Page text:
The SOG, in many ways, is average. It is slightly above average in overall score, slightly below average in price, and just a little below average in size for the full-size tools. With no other non-award winning tool in our test striking this balance of average scores, the sum of its attributes rises above simple mediocrity. If art is in the balance, the Pocket PowerPlier is a masterpiece. Hovering around average in a variety of competing attributes is a tough mark to hit, and the SOG does it. It doesn't quite earn an award, but we found excellent performance. Read on for our comprehensive elaboration and thorough examination.
SOG Pocket PowerPlier ReviewPrice: $73 List Pros: Relatively compact, especially considering the usefulness and quality of the features
Cons: No scissors or bit driver
Bottom line: Well built with limited features.
Weight (ounces): 8.1 oz
Locking Tools?: All but pliers
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Our Analysis and Test Results
The smooth hinges, tight tool set, and unique mechanically advantaged pliers set the SOG apart from the rest. Only the SOG has the linkage pliers, while only the highest-end products share the high construction quality in our review.
The SOG scores above average, as compared to the rest of the field. Only four of the products score better than the SOG. Of those, three earn awards. The Editors' Choice is in a class of its own. The Best Buy Leatherman Wave has the same exact features of the Charge, with less sophisticated materials and fewer included accessories. The Leatherman Crunch is truly unique, with locking "vise grip" style pliers. Finally, the Victorinox SwissTool Spirit X is likely the closest competitor to the SOG.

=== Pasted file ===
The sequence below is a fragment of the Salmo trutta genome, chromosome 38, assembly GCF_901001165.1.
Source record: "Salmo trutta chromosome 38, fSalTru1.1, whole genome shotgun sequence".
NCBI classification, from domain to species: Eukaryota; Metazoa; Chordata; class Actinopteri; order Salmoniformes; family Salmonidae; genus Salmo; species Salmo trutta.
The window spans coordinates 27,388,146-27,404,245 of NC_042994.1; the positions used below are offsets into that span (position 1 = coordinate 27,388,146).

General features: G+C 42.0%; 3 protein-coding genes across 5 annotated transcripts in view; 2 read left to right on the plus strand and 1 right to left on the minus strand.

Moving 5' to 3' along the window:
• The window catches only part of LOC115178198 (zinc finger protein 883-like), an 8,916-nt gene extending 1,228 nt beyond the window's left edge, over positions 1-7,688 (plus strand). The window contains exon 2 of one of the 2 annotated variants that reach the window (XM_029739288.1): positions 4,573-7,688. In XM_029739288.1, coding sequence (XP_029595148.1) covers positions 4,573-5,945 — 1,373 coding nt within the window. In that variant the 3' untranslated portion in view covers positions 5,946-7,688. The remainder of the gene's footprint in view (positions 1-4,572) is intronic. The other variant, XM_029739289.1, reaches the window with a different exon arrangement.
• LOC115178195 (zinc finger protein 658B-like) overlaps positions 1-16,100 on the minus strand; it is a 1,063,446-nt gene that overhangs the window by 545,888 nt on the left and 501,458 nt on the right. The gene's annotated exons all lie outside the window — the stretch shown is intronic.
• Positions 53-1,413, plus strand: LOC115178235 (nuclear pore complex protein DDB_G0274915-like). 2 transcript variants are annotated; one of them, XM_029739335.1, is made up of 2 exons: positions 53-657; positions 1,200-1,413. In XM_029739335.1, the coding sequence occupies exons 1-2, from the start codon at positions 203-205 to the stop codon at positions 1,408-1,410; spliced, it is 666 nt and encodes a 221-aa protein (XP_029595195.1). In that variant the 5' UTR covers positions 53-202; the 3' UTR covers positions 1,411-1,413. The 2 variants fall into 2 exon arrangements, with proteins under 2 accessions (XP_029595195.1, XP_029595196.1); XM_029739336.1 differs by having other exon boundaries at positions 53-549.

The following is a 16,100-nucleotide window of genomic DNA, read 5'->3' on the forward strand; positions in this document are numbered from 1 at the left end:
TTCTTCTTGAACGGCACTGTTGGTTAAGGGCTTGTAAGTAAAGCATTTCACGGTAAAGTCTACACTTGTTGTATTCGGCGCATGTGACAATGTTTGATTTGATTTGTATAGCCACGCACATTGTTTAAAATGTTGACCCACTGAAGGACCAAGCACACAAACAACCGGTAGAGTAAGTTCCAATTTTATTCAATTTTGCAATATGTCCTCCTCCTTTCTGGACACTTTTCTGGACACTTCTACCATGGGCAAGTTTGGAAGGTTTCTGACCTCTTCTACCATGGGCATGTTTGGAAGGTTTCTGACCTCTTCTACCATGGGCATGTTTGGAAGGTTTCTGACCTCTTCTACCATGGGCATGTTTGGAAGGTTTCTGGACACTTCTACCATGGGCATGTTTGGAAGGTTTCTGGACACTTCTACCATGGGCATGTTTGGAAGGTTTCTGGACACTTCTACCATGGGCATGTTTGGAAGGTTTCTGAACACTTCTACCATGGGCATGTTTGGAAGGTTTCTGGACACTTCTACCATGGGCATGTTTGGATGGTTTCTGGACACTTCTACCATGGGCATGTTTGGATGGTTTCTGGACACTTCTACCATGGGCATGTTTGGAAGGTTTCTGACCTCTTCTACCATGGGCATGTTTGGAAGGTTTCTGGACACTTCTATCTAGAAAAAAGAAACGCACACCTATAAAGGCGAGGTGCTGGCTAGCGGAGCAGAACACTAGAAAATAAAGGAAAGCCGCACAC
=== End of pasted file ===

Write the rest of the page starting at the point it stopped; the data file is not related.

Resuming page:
There are tools with more functions, and there are tools with fewer. The SOG functions are each carefully chosen, thought out, and built. On some models, some features seem contrived or as if they were an afterthought. Not so on the Pocket PowerPlier. The set of features is predictable and clean, with almost everything you want and nothing more. Two blades, a set of drivers and openers, and a pair of saws serve to accomplish most household tasks.
We like tools with scissors included, as this seems like a feature that our test team uses quite frequently. Of all the options on a multi-tool, we appear to use the pliers, blade, and scissors the most. Of these "big three", all tools have pliers and blades. It is the scissors that set apart the rest. It is no surprise, then, that of our five award winners, four of them have scissors. The one that does not have scissors (The Leatherman Crunch) has locking pliers that are truly unique. No other product on the market, much less in our review, has locking pliers. If the Crunch had scissors, it would be a contender for Editors' Choice, no question. All this is to say that, no matter how high quality or otherwise comprehensive the tool set of the Pocket PowerPlier, as long as it omits scissors it will suffer in the features category. Aside from scissors, the Victorinox and SOG closely compare. On both the construction quality and ergonomics are excellent. It is the presence of scissors on the SwissTool Spirit X, and therefore the functions score, that edges it ahead overall.
The Pocket PowerPlier just feels good in your hands. While it has a weight and size that puts it just outside the "full size" category, the handles and tools still function like those on the larger tools. The pliers are easily the most powerful of any tool outside the "full size" category and tie with the best of those that are much larger. The handles and tools are rounded where you want them to be, without compromising the utilitarian function. When deployed, the pliers handles make a compact pair of levers in even smaller-than-average fists.